Brazil’s Central-West was first explored in the early 17th century by Spanish and Portuguese colonists whose initial efforts were rebuffed by a combination of inhospitable landscapes and fierce Indian attacks from local groups such as the Bororo, Kaiapó, and Paiaguá. It wasn’t until a century later when, having struck gold in neighboring Minas Gerais, intrepid Paulistano bandeirantes began sending expeditions into the region, propelled by dreams of making fortunes.
In 1682, a bandeirante by the name of Bartolomeu Bueno da Silva encountered some Goiaz Indians adorned with accessories made from pure gold. According to local legend, when the Indians refused to tell him the source of the precious metal, Silva promptly set a vessel of water (in reality cachaça) aflame and threatened to do the same to all the region’s rivers if they didn’t show him to the gold.
Within a decade, a new gold rush was on. Bandeirantes, followed by Portuguese settlers and soldiers, and hundreds of African slaves descended upon the outposts that grew into the towns subsequently known as Goiás Velho (Goiás) and Cuiabá (Mato Grosso). Although some fabulous fortunes were made, many more adventurers died due to disease, poverty (the price of imported goods was astronomical), and the hardships of the months-long journey through the wilderness from São Paulo.
Meanwhile, despite some brave shows of resistance, most of the region’s Indians were no match for the combination of gunpowder and viruses that the white intruders carried with them (although to this day, some surviving communities—most notably the Terena and Bororo of Mato Grosso and Mato Grosso do Sul—continue to live much as their ancestors did).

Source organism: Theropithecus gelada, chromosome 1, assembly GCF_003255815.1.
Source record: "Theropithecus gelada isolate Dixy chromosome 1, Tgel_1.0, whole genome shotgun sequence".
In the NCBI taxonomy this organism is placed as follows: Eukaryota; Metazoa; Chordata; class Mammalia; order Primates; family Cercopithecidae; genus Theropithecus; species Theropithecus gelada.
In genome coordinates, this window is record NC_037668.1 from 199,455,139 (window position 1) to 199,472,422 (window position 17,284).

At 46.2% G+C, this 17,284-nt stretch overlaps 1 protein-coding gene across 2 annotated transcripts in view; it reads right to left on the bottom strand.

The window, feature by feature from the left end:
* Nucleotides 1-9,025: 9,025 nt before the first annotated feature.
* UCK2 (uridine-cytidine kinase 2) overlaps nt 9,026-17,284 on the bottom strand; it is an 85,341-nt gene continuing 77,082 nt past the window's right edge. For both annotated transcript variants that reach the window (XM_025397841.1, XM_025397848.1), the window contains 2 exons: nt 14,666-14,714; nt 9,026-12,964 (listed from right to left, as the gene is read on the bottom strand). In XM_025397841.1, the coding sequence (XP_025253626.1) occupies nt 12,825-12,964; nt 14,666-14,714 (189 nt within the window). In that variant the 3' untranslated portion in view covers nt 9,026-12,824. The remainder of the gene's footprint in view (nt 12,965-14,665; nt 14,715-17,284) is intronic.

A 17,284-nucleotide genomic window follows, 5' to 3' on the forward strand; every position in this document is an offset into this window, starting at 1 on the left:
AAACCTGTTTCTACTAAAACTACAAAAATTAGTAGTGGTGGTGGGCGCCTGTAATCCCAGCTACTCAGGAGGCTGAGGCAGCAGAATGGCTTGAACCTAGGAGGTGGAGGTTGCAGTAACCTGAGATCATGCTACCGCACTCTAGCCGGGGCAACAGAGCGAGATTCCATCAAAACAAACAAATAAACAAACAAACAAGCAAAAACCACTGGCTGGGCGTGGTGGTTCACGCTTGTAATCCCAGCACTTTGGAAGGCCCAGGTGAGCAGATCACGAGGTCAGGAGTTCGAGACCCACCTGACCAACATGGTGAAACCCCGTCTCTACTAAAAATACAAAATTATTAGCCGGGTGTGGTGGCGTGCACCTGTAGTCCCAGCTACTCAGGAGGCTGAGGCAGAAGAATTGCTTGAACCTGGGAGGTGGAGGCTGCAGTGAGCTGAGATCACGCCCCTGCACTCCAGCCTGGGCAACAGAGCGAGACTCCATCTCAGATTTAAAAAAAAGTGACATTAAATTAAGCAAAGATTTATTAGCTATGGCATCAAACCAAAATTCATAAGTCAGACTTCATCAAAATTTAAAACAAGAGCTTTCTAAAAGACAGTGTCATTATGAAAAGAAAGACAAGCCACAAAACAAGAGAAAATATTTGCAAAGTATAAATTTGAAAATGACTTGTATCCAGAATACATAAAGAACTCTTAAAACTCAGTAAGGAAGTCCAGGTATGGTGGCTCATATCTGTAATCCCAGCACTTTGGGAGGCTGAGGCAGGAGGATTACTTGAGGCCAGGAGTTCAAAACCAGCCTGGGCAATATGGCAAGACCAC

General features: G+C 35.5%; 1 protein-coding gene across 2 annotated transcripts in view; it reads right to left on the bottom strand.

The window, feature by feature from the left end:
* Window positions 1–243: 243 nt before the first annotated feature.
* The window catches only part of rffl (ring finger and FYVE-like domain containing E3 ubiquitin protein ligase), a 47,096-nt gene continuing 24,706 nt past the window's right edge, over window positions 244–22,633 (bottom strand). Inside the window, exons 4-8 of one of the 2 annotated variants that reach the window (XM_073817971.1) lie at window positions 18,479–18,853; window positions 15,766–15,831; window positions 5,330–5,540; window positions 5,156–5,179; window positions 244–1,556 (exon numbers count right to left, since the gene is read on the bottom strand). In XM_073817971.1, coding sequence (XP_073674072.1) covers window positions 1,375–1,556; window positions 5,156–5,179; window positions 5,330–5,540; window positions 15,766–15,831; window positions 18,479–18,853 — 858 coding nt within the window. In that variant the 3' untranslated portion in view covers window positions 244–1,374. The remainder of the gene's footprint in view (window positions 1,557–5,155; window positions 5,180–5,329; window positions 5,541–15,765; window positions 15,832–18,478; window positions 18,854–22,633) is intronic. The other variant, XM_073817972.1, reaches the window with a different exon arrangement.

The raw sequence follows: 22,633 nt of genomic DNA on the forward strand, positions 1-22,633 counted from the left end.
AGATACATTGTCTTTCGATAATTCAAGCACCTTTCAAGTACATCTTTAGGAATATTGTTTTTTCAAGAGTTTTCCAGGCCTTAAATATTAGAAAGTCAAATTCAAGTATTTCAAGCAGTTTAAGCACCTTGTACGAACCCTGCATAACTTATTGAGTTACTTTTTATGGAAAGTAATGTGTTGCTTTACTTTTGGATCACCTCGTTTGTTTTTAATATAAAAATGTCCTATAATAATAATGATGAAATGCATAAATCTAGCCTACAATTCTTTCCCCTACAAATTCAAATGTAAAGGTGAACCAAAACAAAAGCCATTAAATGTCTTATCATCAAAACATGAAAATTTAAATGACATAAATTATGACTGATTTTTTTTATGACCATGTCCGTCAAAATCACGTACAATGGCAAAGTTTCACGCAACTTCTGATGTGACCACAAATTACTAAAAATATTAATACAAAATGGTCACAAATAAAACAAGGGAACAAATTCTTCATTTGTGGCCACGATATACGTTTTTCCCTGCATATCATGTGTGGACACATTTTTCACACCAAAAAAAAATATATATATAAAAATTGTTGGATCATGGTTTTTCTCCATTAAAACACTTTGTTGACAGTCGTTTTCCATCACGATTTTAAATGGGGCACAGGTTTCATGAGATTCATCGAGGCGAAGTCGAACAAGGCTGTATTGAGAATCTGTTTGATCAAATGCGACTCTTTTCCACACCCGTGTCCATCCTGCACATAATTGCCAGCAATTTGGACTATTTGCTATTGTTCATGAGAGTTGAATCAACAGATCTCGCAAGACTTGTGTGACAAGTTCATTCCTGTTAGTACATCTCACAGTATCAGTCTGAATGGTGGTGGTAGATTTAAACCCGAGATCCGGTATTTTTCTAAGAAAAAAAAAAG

By the end of the 18th century, many Indians had been decimated and much of the gold had dried up. However, an abundance of fertile land fed by rivers lured cattle ranchers from São Paulo and the South to settle Goiás and Mato Grosso. The herds thrived, in particular, amid the otherwise deserted wetlands of the Pantanal.
Until well into the 20th century, the Central-West remained a sparsely populated wilderness whose urban outposts were quite isolated from the bustling capitals of coastal Brazil. The region’s fortunes changed radically, however, with the concretization of the long-held dream of building a new Brazilian capital in the heart of the country. Under the bold and visionary leadership of Juscelino Kubitschek, who became president in 1956, an area known as the Distrito Federal (Federal District) was carved out of the highland plains of Goiás, and within four years, a shiny brand-new capital had risen out of the deep red earth of the Planalto.
While Brasília has its ardent supporters and critics, there is no denying that the city led to the opening up of the entire Central-West, connecting it to the rest of Brazil and ushering in a period of thriving agro-industry that has continued to this day. Currently Goiás, Mato Grosso, and Mato Grosso do Sul (which was created out of the formerly immense state of Mato Grosso in the late 1970s) are Brazil’s fastest-growing regions and the leading national producers of lucrative cash crops such as sugarcane, soybeans, rice, cotton, and corn along with beef.
Increasingly, vast high-tech farms vie for space with nature reserves, the largest of which, the immense Parque Nacional do Pantanal Matogrossense, has managed (for now) to protect many of the natural treasures enclosed within the watery borders of the Pantanal. Indeed, at the beginning of the 21st century, the biggest issue in the region is one of sustainable development; how to balance continued economic growth with preservation of the region’s unique, yet increasingly threatened ecosystems.
© Michael Sommers from Moon Brazil, 2nd Edition